The top anime I’ve watched this summer


As with anything that lives largely on the internet, the world of anime seems to love a good list. So today, because of criminal lack of reviewing over the past couple of months, I’m going to rank all of the shows that I’ve seen over the summer since the start of July by enjoyment (any attempt at being critical is being thrown out of the window for this article!). I’m going to every show I’ve seen whether it aired this season or I’ve only now got around to watching it, but to keep things interesting I’ll be combining seasons. Let’s get started!

  1. Puella Magi Madoka Magica

Bottom of the pile is the famous (infamous?) Madoka Magica. I’m not exactly an avid fan of magical girl genre but given the hype behind this show I felt that it might be worth the watch. What I found from watching the 12 episode season was a dark, beautiful but other underwhelming show that didn’t really seemed really confused up until the final 4 episodes. Then I watched the follow up movie: and the mess that it’s ending created is the cause for the Madoka Magica’s poor position in the list. Shame.

A stuffed pink animal would have been more fun than Madoka Magica.
A stuffed pink animal would have been more fun than Madoka Magica.

  1. No Game No Life

There were lots of good things about No Game No Life. It was very pretty, there was a solid narrative, fan service was rife if you’re that way inclined (everything in moderation, right?) yet of all the shows I’ve watched over the summer this was the one that was the most underwhelming. By creating a premise where the main characters are undefeatable the show gave itself a problem from the very get go: how do you create tension and surprise? In this case, the writers couldn’t come up with an answer, leading to a series of very predictable events.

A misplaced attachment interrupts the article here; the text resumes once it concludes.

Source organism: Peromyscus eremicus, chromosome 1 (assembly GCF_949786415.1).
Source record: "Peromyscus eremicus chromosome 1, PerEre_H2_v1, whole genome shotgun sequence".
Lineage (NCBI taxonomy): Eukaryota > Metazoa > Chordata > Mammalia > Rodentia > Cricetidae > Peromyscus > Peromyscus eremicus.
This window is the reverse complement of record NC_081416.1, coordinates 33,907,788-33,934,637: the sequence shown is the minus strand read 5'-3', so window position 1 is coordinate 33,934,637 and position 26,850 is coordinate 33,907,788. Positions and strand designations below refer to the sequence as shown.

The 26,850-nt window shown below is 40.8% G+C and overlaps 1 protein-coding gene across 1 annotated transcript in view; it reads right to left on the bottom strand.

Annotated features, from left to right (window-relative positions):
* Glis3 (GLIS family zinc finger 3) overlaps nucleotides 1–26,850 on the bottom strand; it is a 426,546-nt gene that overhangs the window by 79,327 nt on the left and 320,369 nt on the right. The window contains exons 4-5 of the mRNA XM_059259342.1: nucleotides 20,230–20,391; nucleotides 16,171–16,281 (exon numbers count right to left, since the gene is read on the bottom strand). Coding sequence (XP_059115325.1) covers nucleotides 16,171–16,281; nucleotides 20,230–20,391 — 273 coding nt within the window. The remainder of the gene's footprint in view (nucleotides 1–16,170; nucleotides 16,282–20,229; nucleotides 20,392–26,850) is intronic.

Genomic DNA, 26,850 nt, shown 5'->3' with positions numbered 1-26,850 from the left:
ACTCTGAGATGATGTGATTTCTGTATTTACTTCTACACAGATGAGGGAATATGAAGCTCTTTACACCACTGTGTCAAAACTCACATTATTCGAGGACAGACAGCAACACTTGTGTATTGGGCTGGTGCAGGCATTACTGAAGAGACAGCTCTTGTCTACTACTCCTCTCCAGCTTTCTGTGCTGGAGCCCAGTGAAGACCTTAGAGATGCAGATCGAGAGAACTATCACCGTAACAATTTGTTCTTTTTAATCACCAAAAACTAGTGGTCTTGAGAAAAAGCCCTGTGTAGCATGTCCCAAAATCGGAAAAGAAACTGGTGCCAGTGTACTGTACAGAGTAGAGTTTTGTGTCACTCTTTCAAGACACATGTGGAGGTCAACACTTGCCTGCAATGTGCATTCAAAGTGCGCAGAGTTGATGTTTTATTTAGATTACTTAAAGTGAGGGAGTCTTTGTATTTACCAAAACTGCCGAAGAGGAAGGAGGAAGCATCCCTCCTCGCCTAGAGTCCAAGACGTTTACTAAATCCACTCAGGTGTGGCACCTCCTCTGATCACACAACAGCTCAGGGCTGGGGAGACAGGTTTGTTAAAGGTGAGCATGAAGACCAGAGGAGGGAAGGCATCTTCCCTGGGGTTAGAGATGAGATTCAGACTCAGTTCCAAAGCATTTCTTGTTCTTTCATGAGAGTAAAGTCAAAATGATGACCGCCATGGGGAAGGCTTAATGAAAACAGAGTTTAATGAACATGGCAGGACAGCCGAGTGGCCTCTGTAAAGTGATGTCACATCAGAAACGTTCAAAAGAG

You need a little bit of tension in a show, really.
You need a little bit of tension in a show, really.
  1. Gate: Thus the SDF Fought

Gate had so much potential it’s painful to see that it’s ended up here outside of my top 10. A combination of modern and fantastical backgrounds, great (if stereotypical) heroes and two opening episodes that promised so much. Sadly, the show lost it’s way in terms of narrative and by the end I wasn’t sure where the show was going – maybe the writers didn’t either because Gate has been split into two cours which the second of which, with any luck, will give us the anime we all wanted.

Look, an elf!
Gate was pretty and had some great characters, shame it forgot what it was doing though.
  1. Chaos Dragon

If you were to go to the MyAnimeList page for Chaos Dragon you would find some truly scathing reviews as well as pretty awful average score. This anime went down with the community like a lead balloon. Perhaps because I’m nice or maybe because I lack the critical eye of other MAL users, I thought Chaos Dragon was a pretty interesting show. Don’t get me wrong, there were some real problems that needed addressing: to start with the world that we were iintroduced to was so big there was no way 12 episodes would have been enough to flesh everything out. That aside though, I liked most of the characters, the bad guys were good at being bad and the plot made sense: I felt pretty satisfied with the ending and – despite it’s flaws – that’s more than can be said for some the shows that are still to come in this list.

Did I mention there's a dragon? Oh right, title...
Did I mention there’s a dragon? Oh right, title…

9. Rokka no Yuusha